Constructing effective personalized policies using counterfactual inference from biased data sets with many features

  • Onur AtanEmail author
  • William R. Zame
  • Qiaojun Feng
  • Mihaela van der Schaar


This paper proposes a novel approach for constructing effective personalized policies when the observed data lacks counter-factual information, is biased and possesses many features. The approach is applicable in a wide variety of settings from healthcare to advertising to education to finance. These settings have in common that the decision maker can observe, for each previous instance, an array of features of the instance, the action taken in that instance, and the reward realized—but not the rewards of actions that were not taken: the counterfactual information. Learning in such settings is made even more difficult because the observed data is typically biased by the existing policy (that generated the data) and because the array of features that might affect the reward in a particular instance—and hence should be taken into account in deciding on an action in each particular instance—is often vast. The approach presented here estimates propensity scores for the observed data, infers counterfactuals, identifies a (relatively small) number of features that are (most) relevant for each possible action and instance, and prescribes a policy to be followed. Comparison of the proposed algorithm against state-of-art algorithms on actual datasets demonstrates that the proposed algorithm achieves a significant improvement in performance.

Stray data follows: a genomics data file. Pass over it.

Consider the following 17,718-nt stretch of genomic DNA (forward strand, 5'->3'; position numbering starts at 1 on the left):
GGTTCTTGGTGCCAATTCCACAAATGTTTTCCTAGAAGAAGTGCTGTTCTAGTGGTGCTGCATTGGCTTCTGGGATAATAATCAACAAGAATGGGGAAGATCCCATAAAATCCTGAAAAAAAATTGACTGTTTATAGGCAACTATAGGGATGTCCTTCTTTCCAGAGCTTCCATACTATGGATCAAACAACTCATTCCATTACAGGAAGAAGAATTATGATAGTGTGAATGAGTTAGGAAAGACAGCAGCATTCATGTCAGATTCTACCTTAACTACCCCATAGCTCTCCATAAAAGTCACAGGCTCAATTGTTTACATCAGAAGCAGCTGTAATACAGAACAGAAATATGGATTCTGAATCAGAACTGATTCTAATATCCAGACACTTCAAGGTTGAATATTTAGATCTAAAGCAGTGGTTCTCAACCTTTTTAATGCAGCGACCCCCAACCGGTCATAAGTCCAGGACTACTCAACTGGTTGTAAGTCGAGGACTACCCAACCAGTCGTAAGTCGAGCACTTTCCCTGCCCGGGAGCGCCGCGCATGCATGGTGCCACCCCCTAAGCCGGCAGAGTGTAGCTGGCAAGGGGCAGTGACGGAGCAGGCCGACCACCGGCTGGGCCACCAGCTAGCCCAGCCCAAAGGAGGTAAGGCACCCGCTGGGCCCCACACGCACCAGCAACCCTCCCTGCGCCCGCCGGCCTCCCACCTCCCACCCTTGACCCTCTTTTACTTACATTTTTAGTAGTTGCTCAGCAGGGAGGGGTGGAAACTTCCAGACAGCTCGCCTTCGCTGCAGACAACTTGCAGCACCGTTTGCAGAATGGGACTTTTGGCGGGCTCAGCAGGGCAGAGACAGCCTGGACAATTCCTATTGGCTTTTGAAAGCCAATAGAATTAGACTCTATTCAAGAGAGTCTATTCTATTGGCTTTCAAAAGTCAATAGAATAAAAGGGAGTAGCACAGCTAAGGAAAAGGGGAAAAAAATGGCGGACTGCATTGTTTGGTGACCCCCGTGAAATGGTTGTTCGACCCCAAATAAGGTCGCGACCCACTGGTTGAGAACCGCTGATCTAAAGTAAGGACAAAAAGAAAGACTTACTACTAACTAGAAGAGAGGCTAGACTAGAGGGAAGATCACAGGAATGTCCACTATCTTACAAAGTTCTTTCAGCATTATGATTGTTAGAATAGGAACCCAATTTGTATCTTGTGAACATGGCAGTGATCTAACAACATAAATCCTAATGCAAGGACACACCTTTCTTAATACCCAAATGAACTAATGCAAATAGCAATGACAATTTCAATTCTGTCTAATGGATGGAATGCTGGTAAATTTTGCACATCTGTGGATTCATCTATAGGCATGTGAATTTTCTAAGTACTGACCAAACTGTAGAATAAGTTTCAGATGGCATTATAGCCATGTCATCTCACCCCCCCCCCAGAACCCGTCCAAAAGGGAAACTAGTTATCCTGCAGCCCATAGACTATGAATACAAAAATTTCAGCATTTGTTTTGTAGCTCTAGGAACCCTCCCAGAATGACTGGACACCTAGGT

Inferring counterfactuals Identifying relevant features Constructing personalized policies 



This research was funded by Grants from NSF ECCS 1462245 and NSF IIP1533983.


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Copyright information

© The Author(s) 2018

Authors and Affiliations

  • Onur Atan
    • 1
    Email author
  • William R. Zame
    • 1
    • 2
  • Qiaojun Feng
    • 3
  • Mihaela van der Schaar
    • 1
    • 4
  1. 1.University of California, Los AngelesLos AngelesUSA
  2. 2.Nuffield CollegeOxford UniversityOxfordUK
  3. 3.Tsinghua UniversityBeijingChina
  4. 4.Oxford-Man InstituteOxford UniversityOxfordUK

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